High-pressure freezing and freeze substitution
Drosophila specimens were prepared in artificial haemolymph and shortly dropped in 20% BSA before placing in an aluminum planchette (diameter 3 mm, cavity 150 µm), which was then covered with another flat aluminum planchette. The cavities between the specimen and the aluminum planchettes were filled with hexadecane. The planchette doublet was thereafter placed in an HPF-holder and immediately frozen using a Wohlwend HPF Compact 03 high-pressure freezer (Engineering Office M. Wohlwend GmbH, Sennwald, Switzerland). The frozen samples were stored in liquid nitrogen until freeze substitution (FS). For FS the aluminum planchettes were opened in liquid nitrogen, and hexadecane, which enrobes the specimen, was largely removed. The specimen was immersed in substitution medium containing 1% osmium tetroxide, 0.2% uranyl acetate and 5% water in water-free acetone, pre-cooled to −90°C. The FS was performed in a Leica AFS2, following the protocol of −90°C, 24 h; −90°C to −60°C, 10 h; −60°C, 7 h; −60°C to 30°C, 7 h; −30°C, 6 h; −30°C to 0°C, 9 h; 0°C, 5 h, and samples were then washed with water-free acetone, stepwise embedded in Epon 812 mixed with acetone (30% Epon, 60% Epon, 100% Epon) and finally polymerised for 48 h at 60°C. Ultrathin sections of 70 nm were cut with a Leica UC7 ultramicrotome using diamond knives (Diatome, Switzerland). Sections were collected on formvar-coated grids and post-stained for 30 min with 2% uranyl acetate and 20 min in 3% lead citrate (Roth, Germany) and analysed with a 200 kV TEM (JEM 2100-Plus, Jeol, Japan).
Albumin uptake: adult flies (1-, 4- or 6-weeks old) were anaesthetised with carbon dioxide and fixed, ventral side upwards, on SYLGARD plates. Preparation was performed in artificial haemolymph buffer (Vogler and Ocorr, 2009). The ventral body side and head were removed with a razor blade, and viscera were carefully removed. Preparation buffer was replaced by fresh artificial haemolymph buffer containing 0.2 mg/ml FITC-albumin (A9771; albumin–fluorescein isothiocyanate conjugate; MW 66 kDa; Sigma-Aldrich, Munich, Germany) for fluorescent uptake assays; specimens were incubated in the dark for exactly 5 min. Uptake was stopped by fixation in 3.7% paraformaldehyde (PFA) in PBS for 3×5 min and 1×45 min. After washing with PBS, tissues were embedded in Fluoromount-G mounting medium (Thermo Fisher Scientific, Waltham, USA) for microscopic analysis. Uptake efficiency was quantified by imaging respective nephrocytes (LSM5 Pascal, Zeiss, Jena, Germany). Imaging settings were identical for wild-type and bulli mutant animals, and the mean pixel-intensity measurement function provided by the Fiji ImageJ software package was used to quantify uptake efficiency. Pixel intensity was measured in relation to the perimeter of the cell.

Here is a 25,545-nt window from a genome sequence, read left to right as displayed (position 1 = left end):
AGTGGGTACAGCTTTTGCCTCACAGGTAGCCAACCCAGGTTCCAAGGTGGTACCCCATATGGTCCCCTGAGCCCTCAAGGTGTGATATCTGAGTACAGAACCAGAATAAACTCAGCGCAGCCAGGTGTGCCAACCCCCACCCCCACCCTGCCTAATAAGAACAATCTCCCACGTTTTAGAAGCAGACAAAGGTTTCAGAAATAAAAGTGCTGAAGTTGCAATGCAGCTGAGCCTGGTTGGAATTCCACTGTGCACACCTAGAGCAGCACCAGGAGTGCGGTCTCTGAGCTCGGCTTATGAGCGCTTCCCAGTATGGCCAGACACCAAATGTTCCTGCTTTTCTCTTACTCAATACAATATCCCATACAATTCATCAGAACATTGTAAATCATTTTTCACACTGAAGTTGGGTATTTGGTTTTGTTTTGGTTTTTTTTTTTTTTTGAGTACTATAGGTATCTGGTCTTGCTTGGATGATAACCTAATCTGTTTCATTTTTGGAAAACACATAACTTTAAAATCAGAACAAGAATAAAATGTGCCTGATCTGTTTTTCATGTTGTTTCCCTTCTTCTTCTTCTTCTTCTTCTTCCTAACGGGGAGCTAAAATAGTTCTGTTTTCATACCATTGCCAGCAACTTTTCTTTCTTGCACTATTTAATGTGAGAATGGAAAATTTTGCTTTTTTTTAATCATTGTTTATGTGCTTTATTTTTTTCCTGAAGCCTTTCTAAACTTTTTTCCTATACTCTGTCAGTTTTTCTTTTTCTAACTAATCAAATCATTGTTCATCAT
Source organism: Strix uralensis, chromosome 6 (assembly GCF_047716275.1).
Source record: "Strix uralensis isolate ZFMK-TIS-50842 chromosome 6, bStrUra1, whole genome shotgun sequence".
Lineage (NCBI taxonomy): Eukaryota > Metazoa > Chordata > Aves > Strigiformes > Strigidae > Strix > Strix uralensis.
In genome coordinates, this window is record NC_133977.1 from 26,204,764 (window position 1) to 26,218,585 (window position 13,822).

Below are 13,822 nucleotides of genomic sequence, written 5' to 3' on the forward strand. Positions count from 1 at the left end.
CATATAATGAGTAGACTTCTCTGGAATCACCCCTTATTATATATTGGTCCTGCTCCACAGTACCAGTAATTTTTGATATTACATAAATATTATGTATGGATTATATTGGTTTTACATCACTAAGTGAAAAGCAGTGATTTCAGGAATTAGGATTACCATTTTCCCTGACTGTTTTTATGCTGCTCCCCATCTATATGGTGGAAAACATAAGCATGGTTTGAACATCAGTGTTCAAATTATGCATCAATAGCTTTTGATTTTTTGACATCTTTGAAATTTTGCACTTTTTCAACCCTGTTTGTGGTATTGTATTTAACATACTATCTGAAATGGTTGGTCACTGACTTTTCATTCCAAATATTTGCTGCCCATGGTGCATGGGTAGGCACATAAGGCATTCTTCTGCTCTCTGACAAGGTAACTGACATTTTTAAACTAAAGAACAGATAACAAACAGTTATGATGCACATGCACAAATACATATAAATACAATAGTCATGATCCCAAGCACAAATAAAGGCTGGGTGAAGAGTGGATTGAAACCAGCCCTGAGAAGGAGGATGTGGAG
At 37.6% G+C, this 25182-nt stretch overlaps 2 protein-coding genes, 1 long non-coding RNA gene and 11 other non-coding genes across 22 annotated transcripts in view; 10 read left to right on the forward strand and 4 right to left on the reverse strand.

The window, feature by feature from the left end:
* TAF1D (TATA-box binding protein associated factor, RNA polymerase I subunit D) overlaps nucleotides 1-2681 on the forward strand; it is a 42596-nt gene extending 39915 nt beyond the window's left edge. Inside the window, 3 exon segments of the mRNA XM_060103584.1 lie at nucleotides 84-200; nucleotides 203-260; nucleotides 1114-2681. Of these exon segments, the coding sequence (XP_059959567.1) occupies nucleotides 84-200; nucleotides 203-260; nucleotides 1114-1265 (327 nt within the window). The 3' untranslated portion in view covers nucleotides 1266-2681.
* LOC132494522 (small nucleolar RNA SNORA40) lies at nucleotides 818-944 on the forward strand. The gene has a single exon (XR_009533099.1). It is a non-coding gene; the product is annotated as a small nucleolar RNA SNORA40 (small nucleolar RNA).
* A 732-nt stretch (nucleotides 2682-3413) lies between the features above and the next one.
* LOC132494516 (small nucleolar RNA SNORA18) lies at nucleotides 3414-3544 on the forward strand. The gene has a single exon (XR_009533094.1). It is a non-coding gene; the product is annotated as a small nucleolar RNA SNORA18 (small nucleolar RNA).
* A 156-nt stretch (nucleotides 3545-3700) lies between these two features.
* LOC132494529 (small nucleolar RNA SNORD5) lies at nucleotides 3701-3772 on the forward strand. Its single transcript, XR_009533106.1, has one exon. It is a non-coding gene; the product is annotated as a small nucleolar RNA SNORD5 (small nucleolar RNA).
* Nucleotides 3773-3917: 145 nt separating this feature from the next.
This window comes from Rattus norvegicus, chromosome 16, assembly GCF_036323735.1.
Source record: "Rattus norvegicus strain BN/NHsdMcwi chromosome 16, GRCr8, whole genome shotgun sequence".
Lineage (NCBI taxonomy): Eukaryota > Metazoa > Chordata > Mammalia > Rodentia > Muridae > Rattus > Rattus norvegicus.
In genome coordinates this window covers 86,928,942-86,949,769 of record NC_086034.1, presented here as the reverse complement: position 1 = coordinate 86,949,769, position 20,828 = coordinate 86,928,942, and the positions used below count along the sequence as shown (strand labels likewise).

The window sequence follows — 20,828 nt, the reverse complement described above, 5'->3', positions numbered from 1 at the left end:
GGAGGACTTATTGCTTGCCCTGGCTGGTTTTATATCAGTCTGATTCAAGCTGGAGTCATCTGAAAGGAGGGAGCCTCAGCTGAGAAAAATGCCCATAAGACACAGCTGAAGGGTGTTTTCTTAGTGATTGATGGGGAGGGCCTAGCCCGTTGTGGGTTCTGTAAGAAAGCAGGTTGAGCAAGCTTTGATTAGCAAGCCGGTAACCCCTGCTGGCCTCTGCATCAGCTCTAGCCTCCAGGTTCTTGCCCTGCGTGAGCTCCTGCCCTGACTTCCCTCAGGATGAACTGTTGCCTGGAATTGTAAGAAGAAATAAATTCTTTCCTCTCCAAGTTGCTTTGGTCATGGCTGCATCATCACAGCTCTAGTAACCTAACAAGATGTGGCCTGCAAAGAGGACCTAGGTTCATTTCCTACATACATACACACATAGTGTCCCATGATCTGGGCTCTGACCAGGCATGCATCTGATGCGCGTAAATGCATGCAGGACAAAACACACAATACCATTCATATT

Silver nitrate uptake: third-instar larvae or adult flies employed for silver nitrate-staining experiments on pericardial nephrocytes were collected from the vials as described before, prepared in PBS media (Lammers et al., 2017), and afterwards fixed by incubation in PBS buffer containing 3.7% PFA. Preparations were then transferred to a microscope slide for imaging. To enhance the contrast of the internalised silver nitrate, samples were darkened using the Zeiss LED Colibri system at 365 nm for exactly 6 min. Subsequently, samples were embedded in Fluoromount-G. Bright-field pictures were captured using a Zeiss AxioScope.A1 (Zeiss, Jena, Germany).
Individuals raised for the lifespan assay were kept in breeding bottles at a constant temperature of 22°C from the embryonic stage, and afterwards fed with yeast. Corresponding larvae were provided with fresh yeast every day. First-instar larvae, pupae and freshly hatched adults were counted daily for statistical analysis. For the lifespan assay, ten flies of a gender ratio of 1:1 were collected on the day of eclosion and transferred twice per week to fresh breeding vials for survival analysis. Vials were kept constantly at 22°C, and dead animals were counted after vial changes and immediately removed. Test animals were subjected to a daily 12 h/12 h light/dark cycle (Linford et al., 2013). We analysed at least 100 animals per genotype.